Mental Health and post natal physical activity
There is low-to moderate quality evidence to suggest physical activity during the antenatal and post natal period may reduce depressive symptoms. There is no clear evidence on type, duration, intensity or frequency but the majority of trials aimed towards the U.K. Chief Medical Officer’s recommendations of 150 mins a week, across 5 days a week of moderate intensity. There are recent systematic reviews and meta-analyses of many randomised and quasi randomised controlled trials with moderate sample sizes, examining the effects of exercise on postnatal depression. [1, 8, 12, 13, 16, 17]. Overall, they show a small-to-moderate reduction in postpartum depressive symptoms among women who were physically active during their pregnancy including women in the general population and those at increased risk of postpartum depression and those diagnosed with mild-to-moderate depression. There is also show a similar effect of physical activity on postpartum depression (prevention and treatment). [8, 12, 16, 22]
These trials studied the effects of physical activity in women with mild-to-moderate depression, so these recommendations should not be generalised to women experiencing severe depressive symptoms. That being said, there have been no negative consequences to being physically active in this group.
No evidence was available for review on the effects of physical activity on the features of other mental health disorders postnatal women can experience.
Quality of evidence
Strength of recommendation
NICE recommends exercise as a treatment for non-postpartum adults with mild-to-moderate depression. There is moderate quality evidence to suggest that exercise is moderately effective in reducing depressive symptoms in postpartum women and at improving psychological wellbeing, such that there should be a strong recommendation for women to be physically active throughout the postpartum period. Physical activity should also be considered an effective adjunct to conventional treatment options in postpartum women diagnosed with postnatal depressive symptoms.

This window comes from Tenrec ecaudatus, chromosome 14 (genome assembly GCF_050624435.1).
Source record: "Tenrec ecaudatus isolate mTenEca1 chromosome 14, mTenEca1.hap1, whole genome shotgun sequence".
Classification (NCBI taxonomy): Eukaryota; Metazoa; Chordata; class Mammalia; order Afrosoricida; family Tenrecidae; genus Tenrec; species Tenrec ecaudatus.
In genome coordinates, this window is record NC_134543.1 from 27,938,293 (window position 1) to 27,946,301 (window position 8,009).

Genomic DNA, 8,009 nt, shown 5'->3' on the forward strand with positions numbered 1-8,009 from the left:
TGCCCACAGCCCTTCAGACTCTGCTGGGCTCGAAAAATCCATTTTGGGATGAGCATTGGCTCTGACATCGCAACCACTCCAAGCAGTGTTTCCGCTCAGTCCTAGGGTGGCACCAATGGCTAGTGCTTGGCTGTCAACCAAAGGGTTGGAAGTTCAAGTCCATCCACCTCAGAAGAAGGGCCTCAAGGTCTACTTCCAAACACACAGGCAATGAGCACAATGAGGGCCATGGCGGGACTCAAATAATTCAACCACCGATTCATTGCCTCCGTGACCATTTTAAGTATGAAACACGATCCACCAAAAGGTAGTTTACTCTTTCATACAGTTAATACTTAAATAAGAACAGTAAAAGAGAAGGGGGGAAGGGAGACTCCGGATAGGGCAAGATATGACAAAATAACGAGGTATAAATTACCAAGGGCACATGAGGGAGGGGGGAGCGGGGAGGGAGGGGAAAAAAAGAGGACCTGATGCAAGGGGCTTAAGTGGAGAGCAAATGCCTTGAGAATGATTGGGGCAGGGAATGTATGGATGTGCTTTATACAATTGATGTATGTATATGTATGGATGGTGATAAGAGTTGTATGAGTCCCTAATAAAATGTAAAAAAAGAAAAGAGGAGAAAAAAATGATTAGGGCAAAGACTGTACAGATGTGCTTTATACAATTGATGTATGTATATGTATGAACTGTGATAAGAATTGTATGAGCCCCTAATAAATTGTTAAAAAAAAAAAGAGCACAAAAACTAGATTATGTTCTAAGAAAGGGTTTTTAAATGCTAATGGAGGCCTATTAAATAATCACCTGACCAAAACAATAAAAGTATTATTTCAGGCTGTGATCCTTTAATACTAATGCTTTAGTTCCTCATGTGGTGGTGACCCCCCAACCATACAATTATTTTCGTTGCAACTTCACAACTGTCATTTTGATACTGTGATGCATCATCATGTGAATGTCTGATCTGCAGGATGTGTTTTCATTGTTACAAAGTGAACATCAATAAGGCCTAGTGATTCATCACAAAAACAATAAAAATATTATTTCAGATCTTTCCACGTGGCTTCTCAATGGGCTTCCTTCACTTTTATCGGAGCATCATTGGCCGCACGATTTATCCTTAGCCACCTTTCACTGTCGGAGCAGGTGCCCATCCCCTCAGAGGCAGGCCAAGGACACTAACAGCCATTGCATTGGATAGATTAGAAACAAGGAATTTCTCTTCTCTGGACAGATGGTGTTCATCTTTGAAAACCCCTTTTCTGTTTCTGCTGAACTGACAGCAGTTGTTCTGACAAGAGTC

- Demissie Z, Siega-Riz AM, Evenson KR, Herring AH, Dole N, Gaynes BN. Associations Between Physical Activity and Postpartum Depressive Symptoms. J Women’s Heal. 2011;20(7):1025–34.
- Pritchett RV, Daley AJ, Jolly K. Does aerobic exercise reduce postpartum depressive symptoms? a systematic review and meta-analysis. Br J Gen Pract. 2017;67(663):e684–91.
- McCurdy AP, Boulé NG, Sivak A, Davenport MH. Effects of Exercise on Mild-to-Moderate Depressive Symptoms in the Postpartum Period: A Meta-analysis. Obstet Gynecol. 2017;129(6):1087–97.
- Poyatos-León R, García-Hermoso A, Sanabria-Martínez G, Álvarez-Bueno C, Cavero-Redondo I, Martínez-Vizcaíno V. Effects of exercise-based interventions on postpartum depression: A meta-analysis of randomized controlled trials. Birth. 2017;44(3):200–8
- Nakamura A, van der Waerden J, Melchior M, Bolze C, El-Khoury F, Pryor L. Physical activity during pregnancy and postpartum depression: Systematic review and meta-analysis. J Affect Disord [Internet]. 2019;246(August 2018):29–41
- Teychenne M, York R. Physical activity, sedentary behavior, and postnatal depressive symptoms: A review. Am J Prev Med [Internet]. 2013;45(2):217–27
- Daley A, Jolly K, MacArthur C. The effectiveness of exercise in the management of post-natal depression: Systematic review and meta-analysis. Fam Pract. 2009;26(2):154–62.